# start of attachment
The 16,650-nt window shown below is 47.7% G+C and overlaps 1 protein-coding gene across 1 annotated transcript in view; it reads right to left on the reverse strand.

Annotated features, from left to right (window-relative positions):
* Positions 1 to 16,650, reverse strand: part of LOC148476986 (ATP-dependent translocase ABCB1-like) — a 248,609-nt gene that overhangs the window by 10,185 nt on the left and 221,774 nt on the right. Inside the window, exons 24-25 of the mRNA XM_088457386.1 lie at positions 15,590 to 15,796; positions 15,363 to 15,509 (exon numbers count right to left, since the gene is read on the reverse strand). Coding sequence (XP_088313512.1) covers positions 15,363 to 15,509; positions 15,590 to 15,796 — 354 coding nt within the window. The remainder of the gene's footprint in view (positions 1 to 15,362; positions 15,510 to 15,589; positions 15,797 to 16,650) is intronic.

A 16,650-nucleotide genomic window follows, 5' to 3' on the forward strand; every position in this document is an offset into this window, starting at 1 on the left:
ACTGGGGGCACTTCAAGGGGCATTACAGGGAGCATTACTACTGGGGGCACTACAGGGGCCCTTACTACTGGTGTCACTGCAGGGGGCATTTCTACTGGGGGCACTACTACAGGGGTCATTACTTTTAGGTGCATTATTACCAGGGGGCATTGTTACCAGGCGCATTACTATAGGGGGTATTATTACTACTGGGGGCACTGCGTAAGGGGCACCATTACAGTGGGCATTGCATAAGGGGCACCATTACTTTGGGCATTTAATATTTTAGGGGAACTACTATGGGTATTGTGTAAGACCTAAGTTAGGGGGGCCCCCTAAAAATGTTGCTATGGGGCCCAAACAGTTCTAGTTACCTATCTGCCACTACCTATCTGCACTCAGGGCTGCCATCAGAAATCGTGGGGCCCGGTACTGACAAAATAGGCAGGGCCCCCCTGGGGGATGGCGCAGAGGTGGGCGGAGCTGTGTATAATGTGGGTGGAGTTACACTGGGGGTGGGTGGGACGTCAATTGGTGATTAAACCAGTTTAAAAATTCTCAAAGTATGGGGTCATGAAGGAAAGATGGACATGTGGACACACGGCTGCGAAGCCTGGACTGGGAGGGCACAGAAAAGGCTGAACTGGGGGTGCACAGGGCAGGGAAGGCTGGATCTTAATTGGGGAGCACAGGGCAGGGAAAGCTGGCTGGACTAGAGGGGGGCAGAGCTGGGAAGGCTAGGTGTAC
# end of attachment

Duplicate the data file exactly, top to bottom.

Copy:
The 16,650-nt window shown below is 47.7% G+C and overlaps 1 protein-coding gene across 1 annotated transcript in view; it reads right to left on the reverse strand.

Annotated features, from left to right (window-relative positions):
* Positions 1 to 16,650, reverse strand: part of LOC148476986 (ATP-dependent translocase ABCB1-like) — a 248,609-nt gene that overhangs the window by 10,185 nt on the left and 221,774 nt on the right. Inside the window, exons 24-25 of the mRNA XM_088457386.1 lie at positions 15,590 to 15,796; positions 15,363 to 15,509 (exon numbers count right to left, since the gene is read on the reverse strand). Coding sequence (XP_088313512.1) covers positions 15,363 to 15,509; positions 15,590 to 15,796 — 354 coding nt within the window. The remainder of the gene's footprint in view (positions 1 to 15,362; positions 15,510 to 15,589; positions 15,797 to 16,650) is intronic.

A 16,650-nucleotide genomic window follows, 5' to 3' on the forward strand; every position in this document is an offset into this window, starting at 1 on the left:
ACTGGGGGCACTTCAAGGGGCATTACAGGGAGCATTACTACTGGGGGCACTACAGGGGCCCTTACTACTGGTGTCACTGCAGGGGGCATTTCTACTGGGGGCACTACTACAGGGGTCATTACTTTTAGGTGCATTATTACCAGGGGGCATTGTTACCAGGCGCATTACTATAGGGGGTATTATTACTACTGGGGGCACTGCGTAAGGGGCACCATTACAGTGGGCATTGCATAAGGGGCACCATTACTTTGGGCATTTAATATTTTAGGGGAACTACTATGGGTATTGTGTAAGACCTAAGTTAGGGGGGCCCCCTAAAAATGTTGCTATGGGGCCCAAACAGTTCTAGTTACCTATCTGCCACTACCTATCTGCACTCAGGGCTGCCATCAGAAATCGTGGGGCCCGGTACTGACAAAATAGGCAGGGCCCCCCTGGGGGATGGCGCAGAGGTGGGCGGAGCTGTGTATAATGTGGGTGGAGTTACACTGGGGGTGGGTGGGACGTCAATTGGTGATTAAACCAGTTTAAAAATTCTCAAAGTATGGGGTCATGAAGGAAAGATGGACATGTGGACACACGGCTGCGAAGCCTGGACTGGGAGGGCACAGAAAAGGCTGAACTGGGGGTGCACAGGGCAGGGAAGGCTGGATCTTAATTGGGGAGCACAGGGCAGGGAAAGCTGGCTGGACTAGAGGGGGGCAGAGCTGGGAAGGCTAGGTGTAC